Monday, December 5, 2016

Tomorrow Always Brings New Opportunities!

Tomorrow always brings new opportunities! The question is, will you still be standing or in a position to take advantage of them? Last Thursday was a rough day for me in that I attended an auction to buy a piece of commercial property that I had a personal interest in. My father had owned this property and as a child, I had even lived there for a few years. At the time it was a motel named West-Acres, it was the kind of place you see in the movies with little white cabins sitting along the road waiting for tired travelers needing a room for the night. This was before the interstate system was finished and people drove across America through its cities and towns. We lived in an area behind the office where the front desk was located.

27 Modern Cabins - Individual Showers - Furnace Heat - Open Year 'Round
My father bought the motel around 1962 after the bank foreclosed on his life's dream, a modern new hotel praised as the finest in the city. After spending years building the project it failed and he was forced out. After that, he worked nights at International Harvester and ran the motel during the day. My mother and us kids manned the switchboard and ran the office when he was working his other job. Within a few years, he opened a restaurant next to the office and we moved further back in the building, later he added two new buildings to what existed.

My brother and I got our first taste of work helping to mow the six-acre lot, cleaning rooms, and trimming the vicious thorn covered barberry bushes that took every opportunity to draw blood. Clearly, in my developing years, the property made a mark on me. One of the more brutal task for a young kid was mixing mortar when the old man was laying the brick on the new buildings. I remember one cold day when we worked under a plastic covered scaffold as snow flurries fell, how he tolerated all our complaining and whining I will never know. Sadly, this turned out to be the reason I tended not to force my children into more forced labor as they grew up, this is one of my bigger regrets. I have become a firm believer that making a child do hard work builds character.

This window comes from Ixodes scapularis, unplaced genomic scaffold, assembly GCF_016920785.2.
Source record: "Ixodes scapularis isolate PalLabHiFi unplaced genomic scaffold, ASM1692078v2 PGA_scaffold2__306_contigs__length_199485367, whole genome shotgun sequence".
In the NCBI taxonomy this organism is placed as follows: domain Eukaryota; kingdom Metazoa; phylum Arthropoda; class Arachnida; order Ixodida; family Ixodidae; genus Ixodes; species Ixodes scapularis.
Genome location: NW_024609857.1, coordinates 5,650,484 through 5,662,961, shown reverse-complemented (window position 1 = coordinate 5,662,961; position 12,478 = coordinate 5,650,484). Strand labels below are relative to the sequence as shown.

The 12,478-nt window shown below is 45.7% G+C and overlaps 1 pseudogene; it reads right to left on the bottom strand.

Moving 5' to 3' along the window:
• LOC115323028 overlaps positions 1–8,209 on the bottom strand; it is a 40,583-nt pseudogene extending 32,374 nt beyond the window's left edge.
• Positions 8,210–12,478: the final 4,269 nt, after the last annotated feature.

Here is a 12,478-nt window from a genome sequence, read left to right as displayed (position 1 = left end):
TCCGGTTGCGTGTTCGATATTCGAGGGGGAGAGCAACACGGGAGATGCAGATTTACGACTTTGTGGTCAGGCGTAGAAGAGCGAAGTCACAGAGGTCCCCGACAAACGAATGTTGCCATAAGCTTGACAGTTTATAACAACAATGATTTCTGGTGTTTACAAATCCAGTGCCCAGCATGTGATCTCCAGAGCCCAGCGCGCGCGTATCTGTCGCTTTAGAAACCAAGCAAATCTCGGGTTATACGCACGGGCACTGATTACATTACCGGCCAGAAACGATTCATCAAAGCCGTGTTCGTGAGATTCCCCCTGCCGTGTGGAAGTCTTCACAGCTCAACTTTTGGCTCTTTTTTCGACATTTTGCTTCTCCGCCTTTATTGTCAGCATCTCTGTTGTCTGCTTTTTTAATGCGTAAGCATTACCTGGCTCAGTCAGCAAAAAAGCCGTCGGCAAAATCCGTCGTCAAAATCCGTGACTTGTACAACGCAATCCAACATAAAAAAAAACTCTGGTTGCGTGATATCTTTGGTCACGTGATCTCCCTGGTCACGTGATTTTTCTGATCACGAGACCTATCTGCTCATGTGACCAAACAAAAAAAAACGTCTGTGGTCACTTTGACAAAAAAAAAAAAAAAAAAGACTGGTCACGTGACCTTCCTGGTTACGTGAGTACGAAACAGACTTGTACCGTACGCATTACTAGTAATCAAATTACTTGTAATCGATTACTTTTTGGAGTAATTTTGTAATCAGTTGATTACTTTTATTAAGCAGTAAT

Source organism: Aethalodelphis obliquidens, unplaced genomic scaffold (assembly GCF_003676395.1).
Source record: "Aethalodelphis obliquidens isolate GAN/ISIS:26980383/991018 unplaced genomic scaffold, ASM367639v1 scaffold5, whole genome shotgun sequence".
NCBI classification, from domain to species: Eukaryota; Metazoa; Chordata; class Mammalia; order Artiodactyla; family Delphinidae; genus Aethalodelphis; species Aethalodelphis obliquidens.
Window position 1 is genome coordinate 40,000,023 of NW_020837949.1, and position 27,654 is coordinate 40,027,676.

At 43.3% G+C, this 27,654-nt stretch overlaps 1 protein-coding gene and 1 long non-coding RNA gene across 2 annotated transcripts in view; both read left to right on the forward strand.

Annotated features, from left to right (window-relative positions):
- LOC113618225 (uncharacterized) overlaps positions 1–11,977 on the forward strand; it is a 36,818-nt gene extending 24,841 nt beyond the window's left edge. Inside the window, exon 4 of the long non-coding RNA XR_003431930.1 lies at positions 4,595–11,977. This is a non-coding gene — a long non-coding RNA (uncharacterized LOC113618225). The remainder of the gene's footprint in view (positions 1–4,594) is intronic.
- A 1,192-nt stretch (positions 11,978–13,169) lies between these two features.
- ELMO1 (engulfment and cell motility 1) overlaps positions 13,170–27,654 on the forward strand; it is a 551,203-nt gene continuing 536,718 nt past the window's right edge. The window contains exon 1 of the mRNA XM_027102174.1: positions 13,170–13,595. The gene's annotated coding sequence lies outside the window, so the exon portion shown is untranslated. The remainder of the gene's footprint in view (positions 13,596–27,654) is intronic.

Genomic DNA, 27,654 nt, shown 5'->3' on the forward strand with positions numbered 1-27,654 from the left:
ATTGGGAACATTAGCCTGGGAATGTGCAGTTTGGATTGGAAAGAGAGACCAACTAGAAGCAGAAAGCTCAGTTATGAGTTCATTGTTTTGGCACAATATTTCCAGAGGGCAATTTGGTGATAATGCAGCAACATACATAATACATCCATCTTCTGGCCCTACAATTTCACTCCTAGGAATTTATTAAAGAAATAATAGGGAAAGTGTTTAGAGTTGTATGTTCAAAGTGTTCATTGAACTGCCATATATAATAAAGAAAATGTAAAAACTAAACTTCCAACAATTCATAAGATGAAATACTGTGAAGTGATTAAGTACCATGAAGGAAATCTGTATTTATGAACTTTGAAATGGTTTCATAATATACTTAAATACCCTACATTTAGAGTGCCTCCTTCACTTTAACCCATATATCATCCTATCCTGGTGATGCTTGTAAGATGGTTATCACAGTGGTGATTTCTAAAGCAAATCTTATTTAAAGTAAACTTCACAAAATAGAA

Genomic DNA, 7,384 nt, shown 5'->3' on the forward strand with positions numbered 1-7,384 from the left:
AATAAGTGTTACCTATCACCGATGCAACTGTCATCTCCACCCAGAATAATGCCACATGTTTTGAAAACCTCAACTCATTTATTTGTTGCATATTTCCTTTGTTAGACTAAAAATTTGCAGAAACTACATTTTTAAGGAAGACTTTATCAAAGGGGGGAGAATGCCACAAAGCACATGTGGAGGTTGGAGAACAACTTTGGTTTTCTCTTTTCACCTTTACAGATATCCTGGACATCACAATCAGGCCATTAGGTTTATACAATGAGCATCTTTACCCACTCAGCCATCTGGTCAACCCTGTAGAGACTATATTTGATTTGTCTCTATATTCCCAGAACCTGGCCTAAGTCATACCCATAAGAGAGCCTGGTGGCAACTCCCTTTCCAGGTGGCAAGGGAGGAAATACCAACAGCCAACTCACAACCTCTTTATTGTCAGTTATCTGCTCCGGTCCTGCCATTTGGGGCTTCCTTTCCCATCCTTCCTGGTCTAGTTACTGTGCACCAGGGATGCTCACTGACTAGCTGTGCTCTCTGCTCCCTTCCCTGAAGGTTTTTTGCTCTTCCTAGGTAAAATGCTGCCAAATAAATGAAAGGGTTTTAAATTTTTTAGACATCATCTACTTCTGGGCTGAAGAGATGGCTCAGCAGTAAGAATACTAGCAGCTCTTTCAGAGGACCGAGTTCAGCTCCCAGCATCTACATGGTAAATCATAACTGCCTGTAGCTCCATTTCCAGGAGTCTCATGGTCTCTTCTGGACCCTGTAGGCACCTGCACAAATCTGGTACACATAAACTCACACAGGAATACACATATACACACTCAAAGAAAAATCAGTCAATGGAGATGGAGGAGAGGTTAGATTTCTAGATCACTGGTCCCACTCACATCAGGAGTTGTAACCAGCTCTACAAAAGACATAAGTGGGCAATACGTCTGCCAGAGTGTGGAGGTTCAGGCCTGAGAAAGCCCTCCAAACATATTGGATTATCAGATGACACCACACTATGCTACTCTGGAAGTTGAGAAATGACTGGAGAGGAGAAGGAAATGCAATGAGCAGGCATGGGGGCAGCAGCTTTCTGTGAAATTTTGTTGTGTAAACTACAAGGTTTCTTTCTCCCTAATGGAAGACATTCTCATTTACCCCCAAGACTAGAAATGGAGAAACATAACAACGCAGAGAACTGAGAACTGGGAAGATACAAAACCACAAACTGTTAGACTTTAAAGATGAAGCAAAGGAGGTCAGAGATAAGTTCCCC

Moving forward with this story, the property has long ceased to function as a hotel, land at the back was sold off, cabins were torn down, and a menagerie of businesses and storage units replaced its role of providing shelter as people demanded more amenities than it could provide. Also gone was the old weeping willow tree that provided the reed like switches that left welts on the back of our legs when we were caught up to no good and doing the things youngsters do. The threat of a lashing proved a strong incentive not to step out of line until we learned the threat was often worse than the actual pain.

The owners had allowed this particular piece of property to fall into disrepair and it was politely referred to by the auctioneer as distressed. To say it was a "project" was a bit of an understatement, after years of having several utility meters not used they were pulled, several doors would no longer close and a water leak long ago in one of the buildings had damaged walls, ceilings, and floors leaving them covered in mold. Full of junk it was no bowl of cherries and represented a negative cash flow project that would require both a great deal of time and work as well as a lot of money to set right.

Before I go any further with this story I would like to made it clear I'm not a big fan of auctions because they present too many variables when it comes to pricing. My thoughts on auctions can generally be summed up as "neither a seller nor buyer would I be." More often than not if my feet were held to a fire I would be a buyer but only if I did not value my time and enjoyed spending countless hours hanging out until the right moment arrived. Pricing a purchase on the spur of the moment without complete knowledge of what you are buying is seldom wise. The fact is competition at an auction tends to bring out the animal spirits in many people. This coupled with the fact that a fool and their money are soon parted joins together to form a dangerous combination.

So, in summary, while disappointed that I was not able to purchase the property at my price the regret flows more from the time spent or wasted performing due diligence on a failed effort rather than from an actual feeling of losing a precious gem. When faced with not completing your mission, disheartened, or saddened I find it is best to chalk it up to fate and the idea it was not to be. It is usually a good idea to keep your powder dry. As an investor and businessman, it is best to consider such things as a mental exercise and practice for something better down the road and take solace in the fact you still have your money and probably avoided another mistake on the journey we call life.

No comments:

Post a Comment